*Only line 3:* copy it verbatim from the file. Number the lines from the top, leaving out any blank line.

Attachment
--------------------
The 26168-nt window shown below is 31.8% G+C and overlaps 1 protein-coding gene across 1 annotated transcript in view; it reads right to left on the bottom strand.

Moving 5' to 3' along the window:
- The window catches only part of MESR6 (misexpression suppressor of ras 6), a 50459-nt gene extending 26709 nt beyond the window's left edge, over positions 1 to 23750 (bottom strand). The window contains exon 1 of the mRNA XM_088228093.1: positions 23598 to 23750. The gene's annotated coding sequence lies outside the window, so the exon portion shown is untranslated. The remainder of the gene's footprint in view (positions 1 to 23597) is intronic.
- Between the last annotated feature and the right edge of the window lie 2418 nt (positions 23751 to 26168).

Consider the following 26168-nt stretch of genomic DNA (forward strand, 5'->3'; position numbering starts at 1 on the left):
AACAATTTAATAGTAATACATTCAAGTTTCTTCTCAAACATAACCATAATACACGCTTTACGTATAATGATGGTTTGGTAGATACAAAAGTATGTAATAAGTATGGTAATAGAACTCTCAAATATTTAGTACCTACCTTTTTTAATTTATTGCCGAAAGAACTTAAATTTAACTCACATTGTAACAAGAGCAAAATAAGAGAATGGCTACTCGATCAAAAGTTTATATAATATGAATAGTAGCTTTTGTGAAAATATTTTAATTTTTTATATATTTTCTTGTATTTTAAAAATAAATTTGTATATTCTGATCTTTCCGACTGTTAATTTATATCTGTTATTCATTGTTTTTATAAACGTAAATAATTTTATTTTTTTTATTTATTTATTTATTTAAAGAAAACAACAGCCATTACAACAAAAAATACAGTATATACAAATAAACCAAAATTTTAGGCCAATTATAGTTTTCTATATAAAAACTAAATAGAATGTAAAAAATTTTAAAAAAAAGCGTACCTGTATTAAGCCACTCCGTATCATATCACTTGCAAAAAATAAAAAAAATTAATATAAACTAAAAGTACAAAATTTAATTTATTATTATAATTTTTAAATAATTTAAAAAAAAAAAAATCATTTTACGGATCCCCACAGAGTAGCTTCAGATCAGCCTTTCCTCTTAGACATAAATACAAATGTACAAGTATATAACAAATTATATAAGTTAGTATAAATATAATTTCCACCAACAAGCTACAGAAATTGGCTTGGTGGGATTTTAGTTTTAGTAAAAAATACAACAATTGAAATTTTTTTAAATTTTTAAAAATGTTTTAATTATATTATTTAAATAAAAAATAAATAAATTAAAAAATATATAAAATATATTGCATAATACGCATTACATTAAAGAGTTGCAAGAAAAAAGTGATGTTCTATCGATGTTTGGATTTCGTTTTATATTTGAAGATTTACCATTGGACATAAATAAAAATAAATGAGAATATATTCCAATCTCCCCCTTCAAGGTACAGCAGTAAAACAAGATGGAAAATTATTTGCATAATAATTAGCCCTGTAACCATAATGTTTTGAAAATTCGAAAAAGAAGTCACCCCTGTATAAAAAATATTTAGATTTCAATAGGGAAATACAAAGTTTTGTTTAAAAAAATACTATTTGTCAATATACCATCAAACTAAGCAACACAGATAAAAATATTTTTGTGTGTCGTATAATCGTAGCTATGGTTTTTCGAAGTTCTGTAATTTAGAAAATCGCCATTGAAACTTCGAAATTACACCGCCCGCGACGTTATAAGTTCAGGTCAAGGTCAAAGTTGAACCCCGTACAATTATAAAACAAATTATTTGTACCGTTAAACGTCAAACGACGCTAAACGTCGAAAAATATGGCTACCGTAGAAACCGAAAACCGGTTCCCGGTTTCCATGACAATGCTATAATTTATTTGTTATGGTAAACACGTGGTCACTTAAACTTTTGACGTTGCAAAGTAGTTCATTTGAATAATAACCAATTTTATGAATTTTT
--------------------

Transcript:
- The window catches only part of MESR6 (misexpression suppressor of ras 6), a 50459-nt gene extending 26709 nt beyond the window's left edge, over positions 1 to 23750 (bottom strand). The window contains exon 1 of the mRNA XM_088228093.1: positions 23598 to 23750. The gene's annotated coding sequence lies outside the window, so the exon portion shown is untranslated. The remainder of the gene's footprint in view (positions 1 to 23597) is intronic.